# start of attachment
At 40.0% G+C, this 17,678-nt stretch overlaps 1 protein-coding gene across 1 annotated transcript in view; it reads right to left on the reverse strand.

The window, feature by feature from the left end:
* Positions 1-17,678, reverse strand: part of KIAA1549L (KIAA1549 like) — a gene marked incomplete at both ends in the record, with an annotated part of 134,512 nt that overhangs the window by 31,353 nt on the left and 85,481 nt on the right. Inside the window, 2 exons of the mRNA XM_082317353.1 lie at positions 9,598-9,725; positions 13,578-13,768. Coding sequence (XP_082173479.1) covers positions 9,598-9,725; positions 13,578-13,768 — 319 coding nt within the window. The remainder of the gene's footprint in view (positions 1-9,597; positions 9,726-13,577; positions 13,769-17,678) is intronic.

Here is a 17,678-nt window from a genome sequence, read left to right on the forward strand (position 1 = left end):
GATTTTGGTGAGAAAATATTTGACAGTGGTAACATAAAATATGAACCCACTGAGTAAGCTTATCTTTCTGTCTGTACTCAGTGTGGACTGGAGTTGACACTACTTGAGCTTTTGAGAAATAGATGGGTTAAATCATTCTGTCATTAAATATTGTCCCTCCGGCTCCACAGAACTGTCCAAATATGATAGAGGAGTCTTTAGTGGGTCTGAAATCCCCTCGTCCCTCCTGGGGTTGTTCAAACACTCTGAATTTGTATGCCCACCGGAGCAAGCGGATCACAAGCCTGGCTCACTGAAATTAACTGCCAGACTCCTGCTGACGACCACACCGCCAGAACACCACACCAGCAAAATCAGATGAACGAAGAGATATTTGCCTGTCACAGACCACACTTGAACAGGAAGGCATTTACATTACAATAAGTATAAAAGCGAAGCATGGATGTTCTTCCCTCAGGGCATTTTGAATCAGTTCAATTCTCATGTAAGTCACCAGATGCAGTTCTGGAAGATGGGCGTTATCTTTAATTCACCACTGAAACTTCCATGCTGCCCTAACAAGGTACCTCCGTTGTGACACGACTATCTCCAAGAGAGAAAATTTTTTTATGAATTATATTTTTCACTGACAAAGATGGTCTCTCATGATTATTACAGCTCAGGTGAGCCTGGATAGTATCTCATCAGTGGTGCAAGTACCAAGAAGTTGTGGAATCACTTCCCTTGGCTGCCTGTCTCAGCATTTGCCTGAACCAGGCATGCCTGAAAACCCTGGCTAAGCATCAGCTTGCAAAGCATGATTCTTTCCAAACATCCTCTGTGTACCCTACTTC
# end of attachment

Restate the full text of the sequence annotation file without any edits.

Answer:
At 40.0% G+C, this 17,678-nt stretch overlaps 1 protein-coding gene across 1 annotated transcript in view; it reads right to left on the reverse strand.

The window, feature by feature from the left end:
* Positions 1-17,678, reverse strand: part of KIAA1549L (KIAA1549 like) — a gene marked incomplete at both ends in the record, with an annotated part of 134,512 nt that overhangs the window by 31,353 nt on the left and 85,481 nt on the right. Inside the window, 2 exons of the mRNA XM_082317353.1 lie at positions 9,598-9,725; positions 13,578-13,768. Coding sequence (XP_082173479.1) covers positions 9,598-9,725; positions 13,578-13,768 — 319 coding nt within the window. The remainder of the gene's footprint in view (positions 1-9,597; positions 9,726-13,577; positions 13,769-17,678) is intronic.

Here is a 17,678-nt window from a genome sequence, read left to right on the forward strand (position 1 = left end):
GATTTTGGTGAGAAAATATTTGACAGTGGTAACATAAAATATGAACCCACTGAGTAAGCTTATCTTTCTGTCTGTACTCAGTGTGGACTGGAGTTGACACTACTTGAGCTTTTGAGAAATAGATGGGTTAAATCATTCTGTCATTAAATATTGTCCCTCCGGCTCCACAGAACTGTCCAAATATGATAGAGGAGTCTTTAGTGGGTCTGAAATCCCCTCGTCCCTCCTGGGGTTGTTCAAACACTCTGAATTTGTATGCCCACCGGAGCAAGCGGATCACAAGCCTGGCTCACTGAAATTAACTGCCAGACTCCTGCTGACGACCACACCGCCAGAACACCACACCAGCAAAATCAGATGAACGAAGAGATATTTGCCTGTCACAGACCACACTTGAACAGGAAGGCATTTACATTACAATAAGTATAAAAGCGAAGCATGGATGTTCTTCCCTCAGGGCATTTTGAATCAGTTCAATTCTCATGTAAGTCACCAGATGCAGTTCTGGAAGATGGGCGTTATCTTTAATTCACCACTGAAACTTCCATGCTGCCCTAACAAGGTACCTCCGTTGTGACACGACTATCTCCAAGAGAGAAAATTTTTTTATGAATTATATTTTTCACTGACAAAGATGGTCTCTCATGATTATTACAGCTCAGGTGAGCCTGGATAGTATCTCATCAGTGGTGCAAGTACCAAGAAGTTGTGGAATCACTTCCCTTGGCTGCCTGTCTCAGCATTTGCCTGAACCAGGCATGCCTGAAAACCCTGGCTAAGCATCAGCTTGCAAAGCATGATTCTTTCCAAACATCCTCTGTGTACCCTACTTC